Landmine Casualties

More than 1,500 civilians have been killed in Ukraine between 1945 and 1995 in mine accidents. One hundred and thirty deminers have been killed during clearance operations.[19]

In the Ministry of Defense’s areas of responsibility, there were sixteen mine accidents in 1997 which left seven people dead (five of whom were children), and thirty people were injured. In 1998, there were four mine accidents leaving five people dead (four children) and three people (one child) injured.[20] In the SPDT’s areas of responsibility, there were twenty-nine people killed and ninety-one people injured in 1997, and twenty-one people killed and seventy-one injured in 1998.[21]

During the Soviet occupation of Afghanistan (1979-1989), an estimated 18% of all casualties were due to landmines. Of the 150,000 Ukrainians who fought in Afghanistan. 3,360 Ukrainians were killed, and every sixth death was as a result of mine explosion.[22]

Landmine Survivor Assistance

The main institution for assistance to mine victims is the Social Rehabilitation Centre in Kiev. It provides artificial upper and lower limb orthopaedic goods, and works in close contact with the Otto Bock company in Germany.

There are laws in Ukraine providing measures on social rehabilitation of disabled people. For instance, more than 14 million people are entitled to a discount on their accommodation, electricity, and gas. Such people are also entitled to use all kind of city transport (except taxis) free of charge, and to pay half-price for a once-a-year trip throughout Ukraine for themselves and their families. Disabled may also be provided with free medical treatment at Ukrainian sanatoriums and resorts, and receive free dental treatment and prosthetic appliances. Some categories of disabled are provided with cars for free.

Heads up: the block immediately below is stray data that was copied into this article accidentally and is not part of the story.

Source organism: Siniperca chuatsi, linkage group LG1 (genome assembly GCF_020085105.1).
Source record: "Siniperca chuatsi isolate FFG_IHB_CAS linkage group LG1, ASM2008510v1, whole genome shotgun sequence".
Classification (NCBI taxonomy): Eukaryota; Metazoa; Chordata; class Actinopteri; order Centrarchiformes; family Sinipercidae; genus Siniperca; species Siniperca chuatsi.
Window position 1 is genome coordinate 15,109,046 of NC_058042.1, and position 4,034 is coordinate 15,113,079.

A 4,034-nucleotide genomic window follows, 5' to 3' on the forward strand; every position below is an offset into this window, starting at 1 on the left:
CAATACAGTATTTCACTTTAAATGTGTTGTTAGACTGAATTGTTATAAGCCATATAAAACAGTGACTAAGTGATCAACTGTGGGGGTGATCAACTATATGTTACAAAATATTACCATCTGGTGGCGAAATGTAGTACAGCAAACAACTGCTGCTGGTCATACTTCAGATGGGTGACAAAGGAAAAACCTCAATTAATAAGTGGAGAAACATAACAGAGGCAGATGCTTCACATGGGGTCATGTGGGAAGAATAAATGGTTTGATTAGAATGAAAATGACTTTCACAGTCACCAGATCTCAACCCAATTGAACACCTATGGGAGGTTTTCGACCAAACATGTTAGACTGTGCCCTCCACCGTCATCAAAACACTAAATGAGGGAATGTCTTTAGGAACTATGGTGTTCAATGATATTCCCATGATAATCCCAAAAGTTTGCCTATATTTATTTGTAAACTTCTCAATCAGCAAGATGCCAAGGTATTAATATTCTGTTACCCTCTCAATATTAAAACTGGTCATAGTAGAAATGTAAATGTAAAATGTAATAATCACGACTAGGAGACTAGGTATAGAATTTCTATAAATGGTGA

In addition to various legislative acts and state institutions, there is a ministry directly responsible for the social rehabilitation of the disabled: the Ministry of Labour and Social Rehabilitation. The Ministry owns fourteen plants and factories which produce prosthetic appliances. But in 1998, the state debt to these factories was 13 million hryvnas. Lack of money threatens the factories’ ability to continue production. There are currently 800,000 people needing prosthetics. Due to the serious financial and economic problems of the country, there are budget cuts for social needs. In 1998, only 43% of the budget appropriated for the national program on rehabilitation of disabled was actually spent.